Understanding the Armenian world view when dealing with the Artsakh Conflict

Despite the world having witnessed our recent history, we are still asked by International mediators to be reasonable in our demands (our demands to preserve what is left of our nation)

 it would be really nice if, for once, the international community, the Turks and the Azeris would care to understand the Armenian case: We are a nation of people who’s contribution to the world is quite disproportionate to our size, and yet have constantly been marginalised by larger interests, seen as disposable problems, to the point where our plight has even been refered to as “the armenian QUESTION“, as if we were a problem that the world was trying to effortlessly wash its hands of. For most of our recent history, we have been criticised as a nuisance by larger powers in the grand scheme of World Affairs, because we complained about our lands being taken from us, our people murdered, our sovereignty being violated, or culture compromised time and time again. Yet, we have constantly been asked to compromise on these things which we have held dear by the same powers who asked us to sacrifice for the greater good, to appease our aggressive neighbours, or for future compensation.

Today we live in a Republic that is one tenth the size of the state we were legally promised in 1919, which itself was only two thirds the size of the land we have historically lived in; which didn’t bother Stalin who decided to disect us even further.

Different Armenias

 We do not have the luxury of having a Sprachbund stretching from Blugaria to China like our neighbours do, our closest kin have long since been assimilated into other cultures, there is no where else for us to go. We have nothing left to give, and yet we are still being told by the International community that we are being unreasonable, that we must compromise…This is not an irrational call for romantic nationalism, or irredentism, this is a very real, pragmatic issue for us. IT is an issue that intails the very survival of our nation as a relevant, independent state in the modern world. We collectively share the pain of the Azeris who suffered in the early nineties, but it was a necessary pain, Just as the pain of the Indian-born Britons who left for a land of their ancestors that they had never seen, when India received it’s independence.

It should be noted, however, that despite the fact that the Armenian nation has already lost so much, for the sake of peace, the Armenian negotiators at the Kazan conference offered a compromise that was so humiliating for the Armenian side that some of the points have still not been publicly revieled. This very reasonable proposal was turned down by Aliyev. In other words, no matter what we offer, they will still ask for more.

Should Azeri refugees be alloud to return to their homes? Absolutely. Should we allow Azeris free passage through Armenia/Artsakh, as part of a pledge to allow all of mankind the right ot freedom of movement, and dignity they deserve as fellow human beings? Definately. Should we dream of the day where we could one day trade freely with Azerbaijan and look towards eventual regional economic integration? We are more than willing…Yet, to give up even an inch of land for which we have fought and bled for? NEVER.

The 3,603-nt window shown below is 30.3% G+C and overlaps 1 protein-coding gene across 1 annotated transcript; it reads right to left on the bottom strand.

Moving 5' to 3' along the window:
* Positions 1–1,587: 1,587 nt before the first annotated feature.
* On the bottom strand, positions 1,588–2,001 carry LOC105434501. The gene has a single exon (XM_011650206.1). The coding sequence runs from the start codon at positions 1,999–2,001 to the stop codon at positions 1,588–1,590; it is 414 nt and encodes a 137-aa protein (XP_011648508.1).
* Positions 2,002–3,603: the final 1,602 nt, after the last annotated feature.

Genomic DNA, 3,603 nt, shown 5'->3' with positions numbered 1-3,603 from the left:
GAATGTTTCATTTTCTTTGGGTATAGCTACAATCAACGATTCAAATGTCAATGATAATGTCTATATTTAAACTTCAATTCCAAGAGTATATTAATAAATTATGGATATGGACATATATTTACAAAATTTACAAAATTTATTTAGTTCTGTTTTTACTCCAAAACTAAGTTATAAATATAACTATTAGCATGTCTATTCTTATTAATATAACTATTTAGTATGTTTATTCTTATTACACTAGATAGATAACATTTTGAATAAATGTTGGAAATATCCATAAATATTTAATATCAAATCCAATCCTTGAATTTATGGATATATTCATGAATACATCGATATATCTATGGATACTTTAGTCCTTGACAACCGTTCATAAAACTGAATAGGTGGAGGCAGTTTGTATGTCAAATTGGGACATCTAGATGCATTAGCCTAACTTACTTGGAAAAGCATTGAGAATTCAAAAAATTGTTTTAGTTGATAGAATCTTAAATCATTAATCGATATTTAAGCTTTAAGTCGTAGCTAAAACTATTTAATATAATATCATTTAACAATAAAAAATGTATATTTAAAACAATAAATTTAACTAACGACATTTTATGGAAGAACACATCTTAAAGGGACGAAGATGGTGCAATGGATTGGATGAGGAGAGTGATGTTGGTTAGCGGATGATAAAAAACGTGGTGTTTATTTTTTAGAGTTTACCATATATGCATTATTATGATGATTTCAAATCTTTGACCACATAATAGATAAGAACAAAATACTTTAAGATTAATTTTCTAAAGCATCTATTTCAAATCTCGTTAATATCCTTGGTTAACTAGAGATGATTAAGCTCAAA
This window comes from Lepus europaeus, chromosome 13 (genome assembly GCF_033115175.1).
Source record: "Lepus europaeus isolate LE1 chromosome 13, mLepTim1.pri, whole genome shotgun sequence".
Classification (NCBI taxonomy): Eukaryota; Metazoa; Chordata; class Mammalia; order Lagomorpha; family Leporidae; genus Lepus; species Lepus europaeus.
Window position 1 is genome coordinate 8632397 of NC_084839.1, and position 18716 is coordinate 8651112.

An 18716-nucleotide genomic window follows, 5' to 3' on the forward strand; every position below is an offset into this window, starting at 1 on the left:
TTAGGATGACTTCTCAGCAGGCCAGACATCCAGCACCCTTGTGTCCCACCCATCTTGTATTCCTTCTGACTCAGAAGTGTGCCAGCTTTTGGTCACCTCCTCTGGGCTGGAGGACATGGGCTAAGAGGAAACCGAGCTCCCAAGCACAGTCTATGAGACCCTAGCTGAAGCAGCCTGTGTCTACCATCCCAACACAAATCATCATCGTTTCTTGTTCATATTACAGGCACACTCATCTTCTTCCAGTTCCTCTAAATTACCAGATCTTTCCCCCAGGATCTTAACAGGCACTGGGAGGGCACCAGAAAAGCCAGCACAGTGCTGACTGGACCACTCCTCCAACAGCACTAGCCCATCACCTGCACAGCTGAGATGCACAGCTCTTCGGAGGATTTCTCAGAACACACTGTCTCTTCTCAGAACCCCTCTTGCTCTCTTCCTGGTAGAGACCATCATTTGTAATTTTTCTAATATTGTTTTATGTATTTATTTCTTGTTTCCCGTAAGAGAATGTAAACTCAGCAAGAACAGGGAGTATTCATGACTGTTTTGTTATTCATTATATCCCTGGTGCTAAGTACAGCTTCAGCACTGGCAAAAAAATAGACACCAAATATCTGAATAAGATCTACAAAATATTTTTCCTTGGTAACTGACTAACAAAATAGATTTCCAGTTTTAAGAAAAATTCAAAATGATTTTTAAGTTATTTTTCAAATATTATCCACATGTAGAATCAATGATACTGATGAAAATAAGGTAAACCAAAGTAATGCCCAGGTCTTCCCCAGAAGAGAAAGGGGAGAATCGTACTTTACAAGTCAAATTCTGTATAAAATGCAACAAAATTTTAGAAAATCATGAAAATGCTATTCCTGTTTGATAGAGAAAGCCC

2 thoughts on “Understanding the Armenian world view when dealing with the Artsakh Conflict

  1. An oppressed minority, on principal, should never be expected to be the first to compromise because there is no one to represent and advocate for our (non-shared) interests expect ourselves. The local powers (Azeris, Turks, etc) have not shown a modicum of respect for our history or our present, instead insincerely crying “genocide” as if it gives them some bargaining power (I am not, btw, denying the incidents at Khojaly) and thus, minimizing, making light of, and degrading our oppression. The international powers (many, oppressors themselves), as they cry “human rights” when it suits their economic interests, neglect them when it doesn’t. When the cards are stacked like this against us and our justice, we simply have to remain strong. And above all, never stoop to the level of those we condemn.

    I, personally believe, and many disagree, that giving back the occupied lands is ultimately the right thing to do (say, as part of a future compromise). But this does not depend on our willingness–it depends on Azerbaijan’s pledge to maintain peace and leave Karabakh be. Not only do I acknowledge the pain of Azeri refugees, but I acknowledge the pain of our land (and by “our”, I don’t mean just the Armenian’s, I just mean our…that mountainous land that I think we all feel such kinship with). I truly cannot imagine the Armenians rebuilding, say, Aghdam and settling there, because we have namus, and would not feel at home there I don’t think. It would make me happy if Azeris could return there and re-establish something positive–I would dare them to it, they would have my blessing. But the state needs to acknowledge that Armenians face systematic discrimination (as well as inevitable assimilation) in Azerbaijan (while the Azeris, aside from the occasional incidence of “Turk, Turk”, faced no such systematic discrimination or assimilation in Armenia), and this is why we need to govern ourselves. There’s much more to rant about, but I don’t have the haves now.

    • I don’t totally disagree with your idea. Though I would restrict the land reparations to the area around Agdam, which hasn’t really been an armenian city for centuries anyway, and is indiffensible. I don’t think the Armenian side had any real plans of keeping the city anyway, since they’ve made no effor to enhabitate it, or start any major construction projects in the region.

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